Hershey gets TWO lucky breaks: Getting out of the bag AND out of the county!

Imagehttp://www.nbcwashington.com/news/local/Pit-Bull-Puppy-Left-for-Dead-in-Garbage-Bag-163634886.html   

News stories like “Hershey”, the puppy identified as a “pit bull” are heartbreaking.  A happy-go-lucky pup put in a trash bag and tossed from a moving car, landing on the side of the road in Upper Marlboro (Prince George’s County).   The cruelty and abusiveness of the offense is not lost on millions of pet lovers across the country — it demonstrates a terrible lack of compassion and empathy, and callous disregard for an innocent living creature.  That is something we cannot and must not tolerate in Prince George’s County, even County Executive Rushern Baker II has railed against animal abuse.  But we can’t forget that this good puppy CANNOT be adopted into a loving Prince George’s County family because the county would then immediately seize and kill him.  You see, Prince George’s County has a ridiculous breed ban that costs hundreds of thousands of dollars a year to enforce and has not provided one whit of additional public safety! The county inflicts nearly the same lack of compassion, empathy and callous disregard for life as the dirtbag who tossed Hershey out like trash.   Prince George’s County has ripped thousands and thousands of innocent pets just like Hershey away from their families, the vast majority of them were never a problem, or a nuisance, or a danger to the community; yet they are summarily torn from their families, spend many hours frightened, confused, and alone in a noisy cement-walled impound cage, then killed by the county simply for looking a certain way.   Please help us stop that madness too!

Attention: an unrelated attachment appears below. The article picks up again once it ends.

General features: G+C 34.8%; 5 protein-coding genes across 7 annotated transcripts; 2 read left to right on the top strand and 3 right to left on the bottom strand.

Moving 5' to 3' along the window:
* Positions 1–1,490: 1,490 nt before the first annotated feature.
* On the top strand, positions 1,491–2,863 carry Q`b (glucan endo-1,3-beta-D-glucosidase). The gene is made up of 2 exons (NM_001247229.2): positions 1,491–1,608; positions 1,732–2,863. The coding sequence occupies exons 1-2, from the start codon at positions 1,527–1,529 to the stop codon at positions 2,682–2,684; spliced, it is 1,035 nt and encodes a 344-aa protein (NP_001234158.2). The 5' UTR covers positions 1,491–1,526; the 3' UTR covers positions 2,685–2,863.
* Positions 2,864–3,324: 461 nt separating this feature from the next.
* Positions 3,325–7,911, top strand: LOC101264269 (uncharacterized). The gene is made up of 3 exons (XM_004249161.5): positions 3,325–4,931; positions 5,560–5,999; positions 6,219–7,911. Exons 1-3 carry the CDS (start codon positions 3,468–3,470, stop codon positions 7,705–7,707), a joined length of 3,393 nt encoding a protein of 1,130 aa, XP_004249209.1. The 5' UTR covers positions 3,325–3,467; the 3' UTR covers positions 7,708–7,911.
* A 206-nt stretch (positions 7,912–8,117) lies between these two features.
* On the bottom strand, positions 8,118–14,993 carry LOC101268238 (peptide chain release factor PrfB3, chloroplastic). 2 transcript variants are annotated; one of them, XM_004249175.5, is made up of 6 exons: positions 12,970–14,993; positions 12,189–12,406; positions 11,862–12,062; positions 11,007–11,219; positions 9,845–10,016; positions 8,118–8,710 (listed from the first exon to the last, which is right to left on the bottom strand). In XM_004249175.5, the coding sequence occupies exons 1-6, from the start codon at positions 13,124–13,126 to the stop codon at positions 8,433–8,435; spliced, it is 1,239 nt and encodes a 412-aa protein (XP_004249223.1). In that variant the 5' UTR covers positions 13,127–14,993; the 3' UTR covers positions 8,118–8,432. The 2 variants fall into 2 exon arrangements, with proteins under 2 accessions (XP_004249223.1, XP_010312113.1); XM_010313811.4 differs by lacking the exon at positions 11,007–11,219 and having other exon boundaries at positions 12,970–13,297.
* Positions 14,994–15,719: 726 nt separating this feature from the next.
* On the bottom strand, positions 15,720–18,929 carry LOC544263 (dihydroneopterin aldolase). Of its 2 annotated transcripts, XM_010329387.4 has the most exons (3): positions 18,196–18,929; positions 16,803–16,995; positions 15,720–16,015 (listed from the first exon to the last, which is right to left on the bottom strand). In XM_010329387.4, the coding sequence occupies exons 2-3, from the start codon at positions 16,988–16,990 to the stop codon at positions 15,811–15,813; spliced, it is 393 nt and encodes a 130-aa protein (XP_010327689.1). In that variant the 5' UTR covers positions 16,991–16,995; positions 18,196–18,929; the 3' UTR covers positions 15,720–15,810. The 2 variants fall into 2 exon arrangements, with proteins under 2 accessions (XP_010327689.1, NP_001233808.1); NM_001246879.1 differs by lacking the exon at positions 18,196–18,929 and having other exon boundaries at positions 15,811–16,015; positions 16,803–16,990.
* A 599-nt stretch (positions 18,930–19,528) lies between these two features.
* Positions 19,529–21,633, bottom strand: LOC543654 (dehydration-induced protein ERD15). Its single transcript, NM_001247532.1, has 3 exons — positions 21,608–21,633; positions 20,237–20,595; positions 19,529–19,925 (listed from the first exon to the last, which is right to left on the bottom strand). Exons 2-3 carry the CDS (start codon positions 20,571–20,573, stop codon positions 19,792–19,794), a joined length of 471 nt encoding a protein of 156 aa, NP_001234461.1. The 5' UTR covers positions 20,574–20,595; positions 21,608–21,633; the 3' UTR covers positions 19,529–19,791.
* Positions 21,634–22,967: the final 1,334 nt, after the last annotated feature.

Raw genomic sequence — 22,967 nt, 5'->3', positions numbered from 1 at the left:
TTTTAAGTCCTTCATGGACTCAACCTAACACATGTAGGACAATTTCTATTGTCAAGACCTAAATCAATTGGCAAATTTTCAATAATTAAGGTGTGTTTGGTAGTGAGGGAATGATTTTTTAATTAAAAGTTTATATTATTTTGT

Even the Director of Prince George’s Animal Management Division, who is charged with enforcing the county breed ban, finds the law difficult and challenging.  The following is the transcript of his June 19, 2012 testimony before the Maryland General Assembly’s Breed Specific Task Force:

  1. a.       Chief Rodney Taylor:  One of the most difficult challenges we [Prince George’s County Animal Management Division] have as an organization is going to someone’s house, knocking on their door, and seeing their American Pit Bull Terrier sitting in their living room watching television with the family, and have to take it out. Where the dog has done nothing wrong, no problems, but is just because its breed, he has to be removed. What a challenge. (transcribed by StopBSL.com)
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